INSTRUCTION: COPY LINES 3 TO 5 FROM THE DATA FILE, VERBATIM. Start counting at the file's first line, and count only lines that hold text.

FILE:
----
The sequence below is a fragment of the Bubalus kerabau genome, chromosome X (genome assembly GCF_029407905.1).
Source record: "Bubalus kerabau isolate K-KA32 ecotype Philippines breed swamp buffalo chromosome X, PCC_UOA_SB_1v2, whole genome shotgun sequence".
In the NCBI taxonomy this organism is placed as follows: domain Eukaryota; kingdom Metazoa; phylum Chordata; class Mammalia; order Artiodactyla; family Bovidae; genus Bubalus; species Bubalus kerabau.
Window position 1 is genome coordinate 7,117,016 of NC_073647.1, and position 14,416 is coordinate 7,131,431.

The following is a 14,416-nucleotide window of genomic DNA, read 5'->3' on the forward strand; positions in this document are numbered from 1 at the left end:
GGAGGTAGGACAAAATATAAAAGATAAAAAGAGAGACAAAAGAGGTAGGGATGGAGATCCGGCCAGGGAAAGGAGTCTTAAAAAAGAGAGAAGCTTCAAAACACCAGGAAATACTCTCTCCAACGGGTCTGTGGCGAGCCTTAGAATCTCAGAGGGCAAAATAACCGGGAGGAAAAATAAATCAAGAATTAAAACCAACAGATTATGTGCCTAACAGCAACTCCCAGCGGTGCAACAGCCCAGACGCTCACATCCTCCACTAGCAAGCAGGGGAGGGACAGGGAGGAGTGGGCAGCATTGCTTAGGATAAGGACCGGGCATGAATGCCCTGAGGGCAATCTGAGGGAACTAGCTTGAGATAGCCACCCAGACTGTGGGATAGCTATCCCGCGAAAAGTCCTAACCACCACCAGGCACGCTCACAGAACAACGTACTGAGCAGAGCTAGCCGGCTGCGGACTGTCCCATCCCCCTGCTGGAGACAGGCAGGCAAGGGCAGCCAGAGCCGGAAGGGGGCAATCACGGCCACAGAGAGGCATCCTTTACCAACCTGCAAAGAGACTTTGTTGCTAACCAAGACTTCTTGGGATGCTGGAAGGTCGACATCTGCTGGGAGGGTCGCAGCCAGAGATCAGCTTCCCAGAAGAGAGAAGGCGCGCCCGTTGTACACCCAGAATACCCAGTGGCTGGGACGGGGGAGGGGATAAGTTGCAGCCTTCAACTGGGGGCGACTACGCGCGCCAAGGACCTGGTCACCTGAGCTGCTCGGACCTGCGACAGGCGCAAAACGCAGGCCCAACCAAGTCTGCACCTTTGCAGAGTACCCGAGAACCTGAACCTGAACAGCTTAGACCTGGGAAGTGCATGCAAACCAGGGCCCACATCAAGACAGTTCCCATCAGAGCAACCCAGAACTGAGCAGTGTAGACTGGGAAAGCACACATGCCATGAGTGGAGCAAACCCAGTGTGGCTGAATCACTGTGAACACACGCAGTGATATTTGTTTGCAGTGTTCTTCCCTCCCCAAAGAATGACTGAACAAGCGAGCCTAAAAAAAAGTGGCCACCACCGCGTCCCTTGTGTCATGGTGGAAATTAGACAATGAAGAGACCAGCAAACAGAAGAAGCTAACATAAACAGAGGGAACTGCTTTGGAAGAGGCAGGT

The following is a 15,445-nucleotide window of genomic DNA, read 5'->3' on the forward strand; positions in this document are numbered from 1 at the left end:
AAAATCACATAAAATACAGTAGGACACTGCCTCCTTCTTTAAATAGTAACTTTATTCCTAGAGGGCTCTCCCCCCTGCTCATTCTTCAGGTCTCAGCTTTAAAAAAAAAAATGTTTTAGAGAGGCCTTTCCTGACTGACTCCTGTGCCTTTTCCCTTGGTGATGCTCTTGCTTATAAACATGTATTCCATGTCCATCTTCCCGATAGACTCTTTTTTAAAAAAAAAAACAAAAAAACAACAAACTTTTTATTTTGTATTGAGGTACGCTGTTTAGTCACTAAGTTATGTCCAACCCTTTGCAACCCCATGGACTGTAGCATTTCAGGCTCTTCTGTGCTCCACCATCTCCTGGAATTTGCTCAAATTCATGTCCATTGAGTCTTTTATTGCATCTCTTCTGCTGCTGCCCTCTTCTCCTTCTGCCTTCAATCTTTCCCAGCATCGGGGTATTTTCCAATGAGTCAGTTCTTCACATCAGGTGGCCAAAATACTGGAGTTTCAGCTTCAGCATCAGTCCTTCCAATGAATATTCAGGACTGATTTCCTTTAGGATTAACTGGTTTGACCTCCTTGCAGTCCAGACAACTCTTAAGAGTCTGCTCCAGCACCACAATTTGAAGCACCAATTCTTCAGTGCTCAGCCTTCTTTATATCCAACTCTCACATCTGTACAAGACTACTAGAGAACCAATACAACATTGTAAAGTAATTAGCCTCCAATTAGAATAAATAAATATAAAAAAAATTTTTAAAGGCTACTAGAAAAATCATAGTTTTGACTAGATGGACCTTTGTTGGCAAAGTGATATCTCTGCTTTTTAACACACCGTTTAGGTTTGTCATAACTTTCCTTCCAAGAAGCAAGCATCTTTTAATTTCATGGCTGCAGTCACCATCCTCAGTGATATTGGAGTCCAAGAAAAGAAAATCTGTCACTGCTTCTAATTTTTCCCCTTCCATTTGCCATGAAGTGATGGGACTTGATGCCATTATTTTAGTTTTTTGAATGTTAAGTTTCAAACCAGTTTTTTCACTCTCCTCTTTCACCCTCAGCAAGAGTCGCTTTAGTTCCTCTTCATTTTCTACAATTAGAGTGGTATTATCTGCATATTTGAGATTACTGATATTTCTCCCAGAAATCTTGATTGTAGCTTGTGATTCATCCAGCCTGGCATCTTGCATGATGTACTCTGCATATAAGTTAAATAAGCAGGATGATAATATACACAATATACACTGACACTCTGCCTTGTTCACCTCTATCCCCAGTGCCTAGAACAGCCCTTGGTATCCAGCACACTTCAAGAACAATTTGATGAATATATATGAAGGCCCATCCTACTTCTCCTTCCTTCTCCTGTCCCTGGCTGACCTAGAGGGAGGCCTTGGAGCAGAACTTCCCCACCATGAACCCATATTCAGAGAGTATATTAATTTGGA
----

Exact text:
In the NCBI taxonomy this organism is placed as follows: domain Eukaryota; kingdom Metazoa; phylum Chordata; class Mammalia; order Artiodactyla; family Bovidae; genus Bubalus; species Bubalus kerabau.
Window position 1 is genome coordinate 7,117,016 of NC_073647.1, and position 14,416 is coordinate 7,131,431.

The following is a 14,416-nucleotide window of genomic DNA, read 5'->3' on the forward strand; positions in this document are numbered from 1 at the left end: